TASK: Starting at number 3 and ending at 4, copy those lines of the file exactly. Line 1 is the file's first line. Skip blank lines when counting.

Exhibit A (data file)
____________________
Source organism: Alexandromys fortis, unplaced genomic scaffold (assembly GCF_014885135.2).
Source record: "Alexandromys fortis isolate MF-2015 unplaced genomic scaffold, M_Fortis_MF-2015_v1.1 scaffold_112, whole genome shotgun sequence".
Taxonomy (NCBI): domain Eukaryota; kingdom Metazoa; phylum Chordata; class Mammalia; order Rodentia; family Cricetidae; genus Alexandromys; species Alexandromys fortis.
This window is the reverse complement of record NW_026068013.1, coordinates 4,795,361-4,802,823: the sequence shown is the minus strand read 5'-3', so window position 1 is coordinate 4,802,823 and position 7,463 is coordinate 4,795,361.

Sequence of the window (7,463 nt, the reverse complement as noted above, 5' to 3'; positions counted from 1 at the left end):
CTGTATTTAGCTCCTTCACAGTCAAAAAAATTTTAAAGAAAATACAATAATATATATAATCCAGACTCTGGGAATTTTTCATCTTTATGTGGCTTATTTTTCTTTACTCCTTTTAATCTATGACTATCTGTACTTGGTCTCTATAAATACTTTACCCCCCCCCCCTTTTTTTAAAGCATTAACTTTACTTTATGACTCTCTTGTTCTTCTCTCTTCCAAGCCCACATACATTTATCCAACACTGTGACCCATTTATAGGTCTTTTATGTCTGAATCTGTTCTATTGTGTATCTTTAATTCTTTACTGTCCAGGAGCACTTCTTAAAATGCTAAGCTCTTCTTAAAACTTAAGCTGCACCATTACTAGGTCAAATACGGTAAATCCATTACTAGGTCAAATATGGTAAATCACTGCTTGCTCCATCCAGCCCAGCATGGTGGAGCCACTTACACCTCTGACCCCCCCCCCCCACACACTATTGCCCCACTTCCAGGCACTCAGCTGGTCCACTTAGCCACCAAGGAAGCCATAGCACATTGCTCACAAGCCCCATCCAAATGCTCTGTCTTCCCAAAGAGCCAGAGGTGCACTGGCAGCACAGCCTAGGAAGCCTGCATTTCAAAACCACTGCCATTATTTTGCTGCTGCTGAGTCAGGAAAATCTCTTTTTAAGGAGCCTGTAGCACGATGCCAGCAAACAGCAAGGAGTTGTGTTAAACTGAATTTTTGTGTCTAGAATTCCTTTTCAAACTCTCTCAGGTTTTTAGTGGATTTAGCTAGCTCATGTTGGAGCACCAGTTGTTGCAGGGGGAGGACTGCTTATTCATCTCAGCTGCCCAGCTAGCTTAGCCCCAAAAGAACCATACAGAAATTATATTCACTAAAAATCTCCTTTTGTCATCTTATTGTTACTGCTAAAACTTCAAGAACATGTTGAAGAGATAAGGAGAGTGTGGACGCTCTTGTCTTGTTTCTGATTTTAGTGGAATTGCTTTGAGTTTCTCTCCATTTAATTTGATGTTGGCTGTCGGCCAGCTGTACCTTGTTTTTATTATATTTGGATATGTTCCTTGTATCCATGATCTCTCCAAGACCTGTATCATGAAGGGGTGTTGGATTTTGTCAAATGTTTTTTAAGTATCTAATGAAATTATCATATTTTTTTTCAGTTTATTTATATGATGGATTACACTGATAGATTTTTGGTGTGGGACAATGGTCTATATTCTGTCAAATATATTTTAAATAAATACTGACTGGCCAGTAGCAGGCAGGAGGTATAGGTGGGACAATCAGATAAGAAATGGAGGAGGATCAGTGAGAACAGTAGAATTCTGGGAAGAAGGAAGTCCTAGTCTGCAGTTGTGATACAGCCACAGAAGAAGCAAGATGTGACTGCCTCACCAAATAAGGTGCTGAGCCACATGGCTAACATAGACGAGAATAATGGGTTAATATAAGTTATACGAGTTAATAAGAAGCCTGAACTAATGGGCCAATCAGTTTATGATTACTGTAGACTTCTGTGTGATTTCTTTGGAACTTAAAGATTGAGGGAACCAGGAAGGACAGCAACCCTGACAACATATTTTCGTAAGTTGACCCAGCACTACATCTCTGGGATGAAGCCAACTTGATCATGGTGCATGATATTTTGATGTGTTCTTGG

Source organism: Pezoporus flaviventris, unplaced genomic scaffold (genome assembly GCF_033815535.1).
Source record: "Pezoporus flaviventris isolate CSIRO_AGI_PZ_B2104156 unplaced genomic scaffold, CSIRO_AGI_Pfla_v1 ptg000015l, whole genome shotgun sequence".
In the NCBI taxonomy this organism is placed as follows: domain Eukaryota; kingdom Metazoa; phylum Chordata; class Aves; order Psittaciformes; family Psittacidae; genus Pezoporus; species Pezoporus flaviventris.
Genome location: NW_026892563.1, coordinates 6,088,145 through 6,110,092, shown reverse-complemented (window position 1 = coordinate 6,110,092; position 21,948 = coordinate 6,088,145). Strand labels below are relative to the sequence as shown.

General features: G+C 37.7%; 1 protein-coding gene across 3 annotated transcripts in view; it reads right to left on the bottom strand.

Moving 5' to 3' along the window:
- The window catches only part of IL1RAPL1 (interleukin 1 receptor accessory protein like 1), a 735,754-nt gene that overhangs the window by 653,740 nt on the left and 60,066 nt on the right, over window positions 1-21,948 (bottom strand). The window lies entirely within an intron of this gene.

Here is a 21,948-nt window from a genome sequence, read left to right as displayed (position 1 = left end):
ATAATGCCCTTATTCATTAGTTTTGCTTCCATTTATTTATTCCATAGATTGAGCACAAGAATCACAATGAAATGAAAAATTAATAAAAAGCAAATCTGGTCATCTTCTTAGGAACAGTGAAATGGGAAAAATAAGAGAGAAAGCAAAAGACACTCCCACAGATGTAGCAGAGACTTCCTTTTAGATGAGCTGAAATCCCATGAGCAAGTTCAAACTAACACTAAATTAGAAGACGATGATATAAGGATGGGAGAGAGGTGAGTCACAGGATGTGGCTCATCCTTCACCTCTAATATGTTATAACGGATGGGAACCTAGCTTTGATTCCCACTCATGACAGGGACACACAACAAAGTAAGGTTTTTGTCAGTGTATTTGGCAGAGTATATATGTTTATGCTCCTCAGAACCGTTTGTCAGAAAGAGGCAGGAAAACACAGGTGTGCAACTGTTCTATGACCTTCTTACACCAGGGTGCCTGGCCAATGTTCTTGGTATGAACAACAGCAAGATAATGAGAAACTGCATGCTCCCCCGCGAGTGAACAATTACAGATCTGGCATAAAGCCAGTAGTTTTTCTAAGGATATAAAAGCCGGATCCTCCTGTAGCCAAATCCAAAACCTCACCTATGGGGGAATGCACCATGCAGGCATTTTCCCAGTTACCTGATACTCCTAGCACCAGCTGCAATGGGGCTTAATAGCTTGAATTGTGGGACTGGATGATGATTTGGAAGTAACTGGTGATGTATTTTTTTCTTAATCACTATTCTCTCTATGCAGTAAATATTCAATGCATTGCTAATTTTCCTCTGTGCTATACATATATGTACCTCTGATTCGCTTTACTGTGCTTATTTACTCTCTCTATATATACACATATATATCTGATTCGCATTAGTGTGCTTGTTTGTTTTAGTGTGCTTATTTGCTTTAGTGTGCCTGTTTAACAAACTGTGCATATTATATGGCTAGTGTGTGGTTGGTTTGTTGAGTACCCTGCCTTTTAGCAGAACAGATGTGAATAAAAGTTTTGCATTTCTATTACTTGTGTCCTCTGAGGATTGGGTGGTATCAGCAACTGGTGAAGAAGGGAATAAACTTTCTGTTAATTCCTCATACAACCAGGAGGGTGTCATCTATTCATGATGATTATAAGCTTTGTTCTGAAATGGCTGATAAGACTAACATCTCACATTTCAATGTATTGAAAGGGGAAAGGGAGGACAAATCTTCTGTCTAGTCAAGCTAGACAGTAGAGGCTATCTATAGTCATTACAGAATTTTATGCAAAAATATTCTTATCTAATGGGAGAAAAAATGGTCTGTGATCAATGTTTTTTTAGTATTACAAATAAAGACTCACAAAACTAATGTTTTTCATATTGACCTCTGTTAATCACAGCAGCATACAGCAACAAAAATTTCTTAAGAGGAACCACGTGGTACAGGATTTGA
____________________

Taxonomy (NCBI): domain Eukaryota; kingdom Metazoa; phylum Chordata; class Mammalia; order Rodentia; family Cricetidae; genus Alexandromys; species Alexandromys fortis.
This window is the reverse complement of record NW_026068013.1, coordinates 4,795,361-4,802,823: the sequence shown is the minus strand read 5'-3', so window position 1 is coordinate 4,802,823 and position 7,463 is coordinate 4,795,361.